How To Better Understand Your Problems


Over the past year, I have been overwhelmed more than once by our inability as a society to solve the big problems of the world.  With each crisis that we face, it seems to grow, and I don't know exactly what to do. 

But, honestly... who am I kidding?  I can't even seem to solve the problems that are happening six inches in front of my face, lately.  

I have to make phone calls today to a bureaucratic institution to resolve an issue and the thought of everything I am going to have to do to make that happen makes me feel tired inside.  

I woke up this morning thinking about that task and all of the things I have to do--- dreading it all, and wishing I could just wish it away.  

But then I had a revelation in the middle of all of my spinning thoughts that came to me as thought/voice in my head:  "There's a bigger picture."  

I thought about that for like an hour, and then remembered something I'd written down a few months ago after reading Alan Watt's excellent book on finding your way through uncertain times.  

If a problem can be solved at all, to understand it, and to know what to do about it are the same thing.  On the other hand, doing something about a problem that you do not understand is like trying to clear the darkness by thrusting it aside with your hands.  When light is brought, the darkness vanishes at once. 

I realized that what I was lacking was an understanding of the problems I had in front of me.  Each of those problems... all of the tasks.... everything that was overwhelming me was part of a bigger picture.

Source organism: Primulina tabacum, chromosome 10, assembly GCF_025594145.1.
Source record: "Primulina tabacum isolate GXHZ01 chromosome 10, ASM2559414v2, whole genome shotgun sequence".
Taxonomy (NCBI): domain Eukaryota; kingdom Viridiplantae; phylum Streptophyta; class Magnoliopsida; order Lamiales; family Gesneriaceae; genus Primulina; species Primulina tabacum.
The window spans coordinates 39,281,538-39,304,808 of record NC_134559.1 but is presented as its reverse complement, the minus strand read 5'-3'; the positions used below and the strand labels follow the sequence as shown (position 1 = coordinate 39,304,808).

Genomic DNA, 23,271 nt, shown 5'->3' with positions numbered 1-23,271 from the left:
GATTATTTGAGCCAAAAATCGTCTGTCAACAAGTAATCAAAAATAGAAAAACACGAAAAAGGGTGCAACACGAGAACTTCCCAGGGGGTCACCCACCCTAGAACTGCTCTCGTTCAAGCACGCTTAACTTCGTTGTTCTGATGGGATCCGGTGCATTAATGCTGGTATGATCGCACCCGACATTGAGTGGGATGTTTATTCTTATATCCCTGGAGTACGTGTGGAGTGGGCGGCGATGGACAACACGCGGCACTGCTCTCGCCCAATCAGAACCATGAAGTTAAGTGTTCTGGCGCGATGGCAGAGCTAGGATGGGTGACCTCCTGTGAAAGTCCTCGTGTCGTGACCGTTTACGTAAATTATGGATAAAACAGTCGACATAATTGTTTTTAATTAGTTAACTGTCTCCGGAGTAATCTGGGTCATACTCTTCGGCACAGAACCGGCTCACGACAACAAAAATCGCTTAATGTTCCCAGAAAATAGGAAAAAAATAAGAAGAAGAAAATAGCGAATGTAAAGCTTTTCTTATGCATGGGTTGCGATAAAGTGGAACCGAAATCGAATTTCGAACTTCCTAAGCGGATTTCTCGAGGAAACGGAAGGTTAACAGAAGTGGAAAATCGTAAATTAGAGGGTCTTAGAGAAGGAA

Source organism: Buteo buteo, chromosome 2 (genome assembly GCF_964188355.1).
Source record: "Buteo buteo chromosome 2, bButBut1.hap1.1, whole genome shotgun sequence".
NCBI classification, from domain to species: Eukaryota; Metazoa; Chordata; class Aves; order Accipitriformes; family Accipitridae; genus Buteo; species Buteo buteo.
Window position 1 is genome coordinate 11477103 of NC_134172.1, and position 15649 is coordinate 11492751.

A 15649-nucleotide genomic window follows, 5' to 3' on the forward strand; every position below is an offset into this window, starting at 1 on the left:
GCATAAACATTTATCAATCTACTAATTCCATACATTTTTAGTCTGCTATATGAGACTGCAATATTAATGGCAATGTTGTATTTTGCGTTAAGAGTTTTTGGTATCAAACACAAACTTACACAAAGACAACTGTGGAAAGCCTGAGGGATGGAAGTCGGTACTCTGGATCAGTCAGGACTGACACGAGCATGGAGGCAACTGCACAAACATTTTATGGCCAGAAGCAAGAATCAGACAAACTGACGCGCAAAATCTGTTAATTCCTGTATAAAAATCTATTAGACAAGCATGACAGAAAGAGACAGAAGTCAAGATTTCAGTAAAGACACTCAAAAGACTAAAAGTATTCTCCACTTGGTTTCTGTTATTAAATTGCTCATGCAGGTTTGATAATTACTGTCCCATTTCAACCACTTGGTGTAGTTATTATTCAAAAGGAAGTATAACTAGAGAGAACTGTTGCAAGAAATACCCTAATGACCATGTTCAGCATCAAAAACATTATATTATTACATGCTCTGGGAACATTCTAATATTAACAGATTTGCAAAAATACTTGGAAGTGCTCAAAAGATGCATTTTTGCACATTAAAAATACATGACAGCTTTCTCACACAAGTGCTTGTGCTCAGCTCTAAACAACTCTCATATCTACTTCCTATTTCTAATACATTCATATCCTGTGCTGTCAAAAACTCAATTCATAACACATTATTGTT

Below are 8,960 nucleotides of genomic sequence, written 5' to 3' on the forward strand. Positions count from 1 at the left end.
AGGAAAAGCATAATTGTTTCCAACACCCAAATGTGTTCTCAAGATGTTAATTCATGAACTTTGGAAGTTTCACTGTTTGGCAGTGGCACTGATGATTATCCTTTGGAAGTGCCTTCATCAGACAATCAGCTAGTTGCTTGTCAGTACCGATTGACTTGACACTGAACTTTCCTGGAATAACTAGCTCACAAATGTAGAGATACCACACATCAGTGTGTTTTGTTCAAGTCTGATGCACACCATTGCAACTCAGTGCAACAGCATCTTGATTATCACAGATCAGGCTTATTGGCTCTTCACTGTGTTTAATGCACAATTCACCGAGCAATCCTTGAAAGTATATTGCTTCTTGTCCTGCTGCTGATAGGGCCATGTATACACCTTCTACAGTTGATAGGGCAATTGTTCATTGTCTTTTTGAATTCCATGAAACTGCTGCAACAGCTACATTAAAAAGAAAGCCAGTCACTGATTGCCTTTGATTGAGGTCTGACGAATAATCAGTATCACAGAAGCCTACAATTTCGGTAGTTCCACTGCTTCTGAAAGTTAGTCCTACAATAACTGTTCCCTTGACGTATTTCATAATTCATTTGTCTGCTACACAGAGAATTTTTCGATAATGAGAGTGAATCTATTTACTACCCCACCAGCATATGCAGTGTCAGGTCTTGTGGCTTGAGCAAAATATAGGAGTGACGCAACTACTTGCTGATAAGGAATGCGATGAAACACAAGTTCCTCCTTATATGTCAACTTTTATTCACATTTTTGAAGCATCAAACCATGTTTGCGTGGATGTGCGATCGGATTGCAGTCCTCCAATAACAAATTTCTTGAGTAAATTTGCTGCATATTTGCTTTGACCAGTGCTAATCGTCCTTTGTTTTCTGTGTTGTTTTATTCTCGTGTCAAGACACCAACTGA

In other words, all of those things I was dreading were intricately connected to greater purposes.  Working to resolve them meant I was working toward peace and wholeness for myself and my family... for my church and community... and even the world. 

Watt's quote affirms that as taxing as it might be to tackle problems, engage in tasks, and take on challenges, it's all mitigated by simply understanding them as part of the work that must be done in order to flourish, find hope and forge a path forward.  

And this realization brings light to the darkness, and when there is light---the darkness can't stick around.  If that sounds familiar to some of you---it comes straight out of the first few verses of the first chapter of John's Gospel.  

There are a lot of problems to be solved in our world to be sure.  But maybe the problems that you are struggling the most with are the ones in your own life.  If so, try seeing how they are connected to greater purposes.  Work to understand them more fully as a step toward wholeness and hope.  

And then start shining some light on all of it.  

If we can begin to do this well with ourselves, it stands to reason that we can turn this same light-bearing work to the bigger problems of our day.  Understanding will lead us to deeper resolve and resolve can guard us against despair if we are courageous enough to embrace it. 

May it be so for all of us today and every day.  And may the grace and peace of our Lord Jesus Christ be with you now and always. Amen.  


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